State Seeks to Dismiss Committee to Ban Fracking in Michigan’s Lawsuit

The Committee to Ban Fracking in Michigan (CBFM) began its campaign in 2015 with the goal of placing a ban on hydraulic fracturing in Michigan on the 2016 ballot. The group failed to collect the 252,523 signatures needed within the required 180 days to get the issue placed on the ballot in 2016. CBFM challenged the state’s 180-day window to collect signatures, but the court rejected the challenge as “premature” because the group had not collected enough signatures. The group then set their sights on the 2018 election, continuing to collect new signatures with the hopes that the combination of new and old signatures would be enough to reach the required amount by May of 2018. The group, however, again failed to collect the necessary signatures. On November 5, 2018, the day before the general election, CBFM tried to file its petition for placement on the November 2020 ballot, 5 years after it first began collecting signatures. The state rejected the signatures because the petitions stated that the proposal would be voted on in the 2016 general election, rendering the petition “defective and untimely”.

On December 27, 2018, the Committee to Ban Fracking in Michigan (CBFM) filed a lawsuit in the Court of Claims. This suit, their third since 2015, asserted that Former Secretary of State Ruth Johnson and Sally Williams, then Director of Elections for Michigan’s Department of State wrongfully rejected CBFM’s petition signatures and refused to notify the Board of State Canvassers that CBFM had filed a petition.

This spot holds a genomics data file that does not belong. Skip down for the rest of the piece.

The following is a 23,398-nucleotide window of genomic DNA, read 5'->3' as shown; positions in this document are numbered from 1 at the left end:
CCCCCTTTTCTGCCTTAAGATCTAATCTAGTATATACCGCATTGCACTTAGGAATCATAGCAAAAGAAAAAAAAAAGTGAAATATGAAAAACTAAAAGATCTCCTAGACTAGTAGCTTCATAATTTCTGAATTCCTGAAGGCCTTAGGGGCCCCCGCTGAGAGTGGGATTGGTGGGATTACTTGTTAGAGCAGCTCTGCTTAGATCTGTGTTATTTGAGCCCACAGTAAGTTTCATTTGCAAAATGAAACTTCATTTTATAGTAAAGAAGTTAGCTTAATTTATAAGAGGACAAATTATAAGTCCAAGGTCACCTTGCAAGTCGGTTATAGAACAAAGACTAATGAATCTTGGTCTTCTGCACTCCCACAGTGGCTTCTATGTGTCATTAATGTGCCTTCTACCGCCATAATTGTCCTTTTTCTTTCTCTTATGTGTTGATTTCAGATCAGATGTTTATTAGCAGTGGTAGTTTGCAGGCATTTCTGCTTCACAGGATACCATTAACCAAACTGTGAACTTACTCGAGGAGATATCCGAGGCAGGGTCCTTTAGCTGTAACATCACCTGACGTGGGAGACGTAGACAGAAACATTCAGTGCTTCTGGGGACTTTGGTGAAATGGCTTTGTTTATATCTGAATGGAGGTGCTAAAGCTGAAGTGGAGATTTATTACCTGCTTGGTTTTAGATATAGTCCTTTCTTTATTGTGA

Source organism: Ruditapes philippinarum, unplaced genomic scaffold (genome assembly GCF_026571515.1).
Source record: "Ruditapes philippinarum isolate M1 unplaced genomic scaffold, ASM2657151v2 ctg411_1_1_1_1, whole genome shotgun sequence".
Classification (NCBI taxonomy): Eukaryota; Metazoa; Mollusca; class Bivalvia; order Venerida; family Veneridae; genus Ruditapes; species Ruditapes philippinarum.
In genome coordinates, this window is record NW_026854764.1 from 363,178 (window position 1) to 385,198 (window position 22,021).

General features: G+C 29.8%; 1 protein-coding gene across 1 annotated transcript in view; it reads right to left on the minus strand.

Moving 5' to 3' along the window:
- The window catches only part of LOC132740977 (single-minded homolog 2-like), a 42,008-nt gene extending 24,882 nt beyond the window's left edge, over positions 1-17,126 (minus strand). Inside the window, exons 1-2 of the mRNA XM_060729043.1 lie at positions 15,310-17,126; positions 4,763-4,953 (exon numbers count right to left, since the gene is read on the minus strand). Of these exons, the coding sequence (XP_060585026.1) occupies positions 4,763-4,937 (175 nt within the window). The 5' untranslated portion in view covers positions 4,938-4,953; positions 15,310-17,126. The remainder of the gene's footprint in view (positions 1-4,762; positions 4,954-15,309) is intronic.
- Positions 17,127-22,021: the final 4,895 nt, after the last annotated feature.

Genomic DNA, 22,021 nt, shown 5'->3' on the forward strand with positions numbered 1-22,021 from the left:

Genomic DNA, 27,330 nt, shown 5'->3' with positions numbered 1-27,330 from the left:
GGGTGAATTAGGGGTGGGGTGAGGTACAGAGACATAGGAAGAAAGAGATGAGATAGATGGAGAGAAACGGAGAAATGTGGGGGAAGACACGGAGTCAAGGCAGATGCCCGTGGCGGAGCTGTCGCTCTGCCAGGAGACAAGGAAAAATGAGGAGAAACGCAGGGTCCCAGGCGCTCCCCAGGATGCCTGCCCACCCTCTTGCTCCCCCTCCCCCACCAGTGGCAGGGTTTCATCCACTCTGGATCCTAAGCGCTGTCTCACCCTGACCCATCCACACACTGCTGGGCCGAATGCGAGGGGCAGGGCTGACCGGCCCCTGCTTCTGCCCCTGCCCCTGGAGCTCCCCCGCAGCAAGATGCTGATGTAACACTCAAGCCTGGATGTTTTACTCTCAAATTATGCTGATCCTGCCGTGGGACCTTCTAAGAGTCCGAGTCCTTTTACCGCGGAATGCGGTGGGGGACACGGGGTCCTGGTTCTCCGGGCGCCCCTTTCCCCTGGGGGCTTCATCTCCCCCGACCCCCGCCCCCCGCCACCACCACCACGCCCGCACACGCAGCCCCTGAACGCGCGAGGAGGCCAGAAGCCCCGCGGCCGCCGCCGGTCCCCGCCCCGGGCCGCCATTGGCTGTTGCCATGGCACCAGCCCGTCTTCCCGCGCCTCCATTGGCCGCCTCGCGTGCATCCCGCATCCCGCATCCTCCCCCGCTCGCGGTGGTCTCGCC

On Thursday, March 8, 2019 Attorney General Dana Nessel asked the Court to dismiss the lawsuit and defended the state’s previous decision to reject the signatures submitted by the group.

The Motion and Brief can be Found Here


As the Brief reads,

The Defendants are entitled to dismissal of the claims as a matter of law, and in support of their motion state as follows:

  1. This is the plaintiff’s third lawsuit involving their inability, since November 2015, to file a timely and sufficient petition to initiative legislation to ban hydraulic fracturing in Michigan.
  2. As in other cases, Plaintiffs raise statutory and constitutional claims, and allege that Secretary Johnson and Director Williams improperly rejected their petition for filing in November of 2018.
  3. But Plaintiff’s petition contains a facial defect, an incorrect election date that rendered it defective and untimely. Under these circumstances, Secretary Johnson and Director Williams were empowered by statute to reject the petition for filing and did so.
  4. And Regardless of the defect and Plaintiff’s other concerns, the filing of Plaintiff’s petition is bared by MCL 168.471, which provides that “[s]ignatures on a petition... to initiate legislation collected prior to a November general election at which a governor is elected shall not be filed after the date of that November general election.” Because Plaintiff’s signatures were all collected before the November 2018 General Election, they cannot now be filed with the Secretary of State.
  5. Because the statutory claims and issues are dispositive, it is unnecessary for this Court to address any of the constitutional claims raised by the Plaintiffs, including their challenge to the 180-day circulation rule set forth in MCL 168.472a.

In summation, regardless of the issues with the petition and the failure to meet the 180 day requirement, because the signatures were collected before the November 2018 General Election, an election in which a new governor was elected, the signatures can no longer be filed. The new signature threshold that will apply to proposals for the 2020 General Election will be set at 340,047 (8% of the votes cast in the election for the Governor in the last election, 2018). It is unclear whether the Committee to Ban Fracking in Michigan will launch another petition campaign or continue to challenge the rulings in the court.

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